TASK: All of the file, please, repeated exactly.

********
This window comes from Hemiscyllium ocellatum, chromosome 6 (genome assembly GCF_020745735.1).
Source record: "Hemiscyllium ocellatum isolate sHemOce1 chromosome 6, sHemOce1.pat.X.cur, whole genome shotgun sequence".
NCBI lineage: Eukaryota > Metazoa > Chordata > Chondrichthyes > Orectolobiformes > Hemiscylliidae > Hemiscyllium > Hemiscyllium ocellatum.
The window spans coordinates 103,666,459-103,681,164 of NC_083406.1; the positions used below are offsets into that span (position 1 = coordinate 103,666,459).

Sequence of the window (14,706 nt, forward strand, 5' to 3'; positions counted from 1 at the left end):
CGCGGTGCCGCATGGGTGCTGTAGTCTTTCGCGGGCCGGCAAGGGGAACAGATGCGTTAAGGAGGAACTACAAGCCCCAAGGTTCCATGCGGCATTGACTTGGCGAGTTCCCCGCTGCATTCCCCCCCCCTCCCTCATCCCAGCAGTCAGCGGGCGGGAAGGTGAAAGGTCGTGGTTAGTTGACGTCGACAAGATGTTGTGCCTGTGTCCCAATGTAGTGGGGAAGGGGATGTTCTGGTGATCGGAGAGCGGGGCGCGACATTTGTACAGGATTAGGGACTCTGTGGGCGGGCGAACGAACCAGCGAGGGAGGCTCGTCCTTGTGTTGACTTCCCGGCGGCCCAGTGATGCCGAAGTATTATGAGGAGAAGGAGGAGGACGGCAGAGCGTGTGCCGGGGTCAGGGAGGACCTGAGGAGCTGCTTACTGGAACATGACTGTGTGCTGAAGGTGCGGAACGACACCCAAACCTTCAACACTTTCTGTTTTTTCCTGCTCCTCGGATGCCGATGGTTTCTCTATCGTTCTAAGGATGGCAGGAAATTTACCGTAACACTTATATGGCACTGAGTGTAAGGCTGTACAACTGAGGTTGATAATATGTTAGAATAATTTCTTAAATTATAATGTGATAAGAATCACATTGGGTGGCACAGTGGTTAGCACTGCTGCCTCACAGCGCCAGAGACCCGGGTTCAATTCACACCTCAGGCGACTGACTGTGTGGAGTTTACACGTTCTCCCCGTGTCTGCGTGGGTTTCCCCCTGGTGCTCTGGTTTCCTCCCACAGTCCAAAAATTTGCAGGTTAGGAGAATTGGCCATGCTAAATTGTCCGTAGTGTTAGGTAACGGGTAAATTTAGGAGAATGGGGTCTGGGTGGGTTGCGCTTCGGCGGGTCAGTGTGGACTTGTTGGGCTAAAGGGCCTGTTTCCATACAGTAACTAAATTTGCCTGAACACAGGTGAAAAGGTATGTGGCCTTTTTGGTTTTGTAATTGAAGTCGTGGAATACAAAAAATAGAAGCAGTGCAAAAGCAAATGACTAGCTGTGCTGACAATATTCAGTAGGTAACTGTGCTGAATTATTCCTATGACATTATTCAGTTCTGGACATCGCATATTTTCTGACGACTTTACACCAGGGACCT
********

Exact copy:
This window comes from Hemiscyllium ocellatum, chromosome 6 (genome assembly GCF_020745735.1).
Source record: "Hemiscyllium ocellatum isolate sHemOce1 chromosome 6, sHemOce1.pat.X.cur, whole genome shotgun sequence".
NCBI lineage: Eukaryota > Metazoa > Chordata > Chondrichthyes > Orectolobiformes > Hemiscylliidae > Hemiscyllium > Hemiscyllium ocellatum.
The window spans coordinates 103,666,459-103,681,164 of NC_083406.1; the positions used below are offsets into that span (position 1 = coordinate 103,666,459).

Sequence of the window (14,706 nt, forward strand, 5' to 3'; positions counted from 1 at the left end):
CGCGGTGCCGCATGGGTGCTGTAGTCTTTCGCGGGCCGGCAAGGGGAACAGATGCGTTAAGGAGGAACTACAAGCCCCAAGGTTCCATGCGGCATTGACTTGGCGAGTTCCCCGCTGCATTCCCCCCCCCTCCCTCATCCCAGCAGTCAGCGGGCGGGAAGGTGAAAGGTCGTGGTTAGTTGACGTCGACAAGATGTTGTGCCTGTGTCCCAATGTAGTGGGGAAGGGGATGTTCTGGTGATCGGAGAGCGGGGCGCGACATTTGTACAGGATTAGGGACTCTGTGGGCGGGCGAACGAACCAGCGAGGGAGGCTCGTCCTTGTGTTGACTTCCCGGCGGCCCAGTGATGCCGAAGTATTATGAGGAGAAGGAGGAGGACGGCAGAGCGTGTGCCGGGGTCAGGGAGGACCTGAGGAGCTGCTTACTGGAACATGACTGTGTGCTGAAGGTGCGGAACGACACCCAAACCTTCAACACTTTCTGTTTTTTCCTGCTCCTCGGATGCCGATGGTTTCTCTATCGTTCTAAGGATGGCAGGAAATTTACCGTAACACTTATATGGCACTGAGTGTAAGGCTGTACAACTGAGGTTGATAATATGTTAGAATAATTTCTTAAATTATAATGTGATAAGAATCACATTGGGTGGCACAGTGGTTAGCACTGCTGCCTCACAGCGCCAGAGACCCGGGTTCAATTCACACCTCAGGCGACTGACTGTGTGGAGTTTACACGTTCTCCCCGTGTCTGCGTGGGTTTCCCCCTGGTGCTCTGGTTTCCTCCCACAGTCCAAAAATTTGCAGGTTAGGAGAATTGGCCATGCTAAATTGTCCGTAGTGTTAGGTAACGGGTAAATTTAGGAGAATGGGGTCTGGGTGGGTTGCGCTTCGGCGGGTCAGTGTGGACTTGTTGGGCTAAAGGGCCTGTTTCCATACAGTAACTAAATTTGCCTGAACACAGGTGAAAAGGTATGTGGCCTTTTTGGTTTTGTAATTGAAGTCGTGGAATACAAAAAATAGAAGCAGTGCAAAAGCAAATGACTAGCTGTGCTGACAATATTCAGTAGGTAACTGTGCTGAATTATTCCTATGACATTATTCAGTTCTGGACATCGCATATTTTCTGACGACTTTACACCAGGGACCT